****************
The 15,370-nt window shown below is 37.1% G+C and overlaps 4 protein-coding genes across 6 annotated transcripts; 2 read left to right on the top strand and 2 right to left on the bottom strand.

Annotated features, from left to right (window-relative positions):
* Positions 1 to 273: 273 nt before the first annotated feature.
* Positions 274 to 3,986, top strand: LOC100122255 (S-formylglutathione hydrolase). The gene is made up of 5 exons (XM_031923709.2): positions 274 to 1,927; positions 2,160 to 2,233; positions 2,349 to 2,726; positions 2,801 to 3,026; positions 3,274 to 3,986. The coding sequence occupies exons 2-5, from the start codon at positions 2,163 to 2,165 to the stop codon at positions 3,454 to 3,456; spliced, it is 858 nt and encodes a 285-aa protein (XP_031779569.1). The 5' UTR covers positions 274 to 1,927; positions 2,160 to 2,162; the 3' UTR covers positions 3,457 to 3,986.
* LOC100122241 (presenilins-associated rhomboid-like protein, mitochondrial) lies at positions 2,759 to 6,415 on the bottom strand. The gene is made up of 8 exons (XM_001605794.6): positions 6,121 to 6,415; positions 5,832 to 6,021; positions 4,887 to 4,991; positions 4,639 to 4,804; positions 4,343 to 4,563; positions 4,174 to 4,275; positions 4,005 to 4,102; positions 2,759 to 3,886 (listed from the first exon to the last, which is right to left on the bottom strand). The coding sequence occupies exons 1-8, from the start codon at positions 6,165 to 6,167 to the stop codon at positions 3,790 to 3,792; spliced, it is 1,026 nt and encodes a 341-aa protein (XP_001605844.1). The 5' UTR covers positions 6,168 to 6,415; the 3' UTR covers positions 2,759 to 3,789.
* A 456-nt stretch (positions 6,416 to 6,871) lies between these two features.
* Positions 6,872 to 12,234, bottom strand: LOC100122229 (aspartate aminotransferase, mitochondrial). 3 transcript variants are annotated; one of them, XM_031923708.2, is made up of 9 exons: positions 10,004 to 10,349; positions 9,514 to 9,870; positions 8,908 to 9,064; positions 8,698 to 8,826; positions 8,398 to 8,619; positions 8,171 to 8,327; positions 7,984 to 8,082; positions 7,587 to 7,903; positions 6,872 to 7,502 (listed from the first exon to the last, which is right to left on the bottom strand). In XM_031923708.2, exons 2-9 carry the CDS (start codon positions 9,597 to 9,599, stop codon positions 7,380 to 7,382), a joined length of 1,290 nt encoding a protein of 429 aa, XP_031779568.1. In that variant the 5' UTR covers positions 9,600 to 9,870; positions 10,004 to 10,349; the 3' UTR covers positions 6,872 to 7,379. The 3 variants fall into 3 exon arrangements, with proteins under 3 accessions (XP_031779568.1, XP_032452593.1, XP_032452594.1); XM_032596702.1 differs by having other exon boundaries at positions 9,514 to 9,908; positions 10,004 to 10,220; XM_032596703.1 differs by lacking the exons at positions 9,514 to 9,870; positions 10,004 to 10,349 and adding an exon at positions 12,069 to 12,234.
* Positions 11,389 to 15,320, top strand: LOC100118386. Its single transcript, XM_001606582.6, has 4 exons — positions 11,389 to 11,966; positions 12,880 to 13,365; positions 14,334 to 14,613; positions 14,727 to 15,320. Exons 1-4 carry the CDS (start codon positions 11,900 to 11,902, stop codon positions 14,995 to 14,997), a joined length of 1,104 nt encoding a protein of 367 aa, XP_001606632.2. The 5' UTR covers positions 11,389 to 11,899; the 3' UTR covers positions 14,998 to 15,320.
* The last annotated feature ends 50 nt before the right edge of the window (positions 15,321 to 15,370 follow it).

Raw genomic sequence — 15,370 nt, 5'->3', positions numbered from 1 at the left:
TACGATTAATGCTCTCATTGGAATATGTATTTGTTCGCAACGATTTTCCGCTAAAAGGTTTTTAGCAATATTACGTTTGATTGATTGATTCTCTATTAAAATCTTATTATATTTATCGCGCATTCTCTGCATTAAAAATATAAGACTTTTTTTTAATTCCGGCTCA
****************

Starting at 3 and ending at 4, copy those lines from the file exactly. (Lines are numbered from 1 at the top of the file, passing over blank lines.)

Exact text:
* Positions 1 to 273: 273 nt before the first annotated feature.
* Positions 274 to 3,986, top strand: LOC100122255 (S-formylglutathione hydrolase). The gene is made up of 5 exons (XM_031923709.2): positions 274 to 1,927; positions 2,160 to 2,233; positions 2,349 to 2,726; positions 2,801 to 3,026; positions 3,274 to 3,986. The coding sequence occupies exons 2-5, from the start codon at positions 2,163 to 2,165 to the stop codon at positions 3,454 to 3,456; spliced, it is 858 nt and encodes a 285-aa protein (XP_031779569.1). The 5' UTR covers positions 274 to 1,927; positions 2,160 to 2,162; the 3' UTR covers positions 3,457 to 3,986.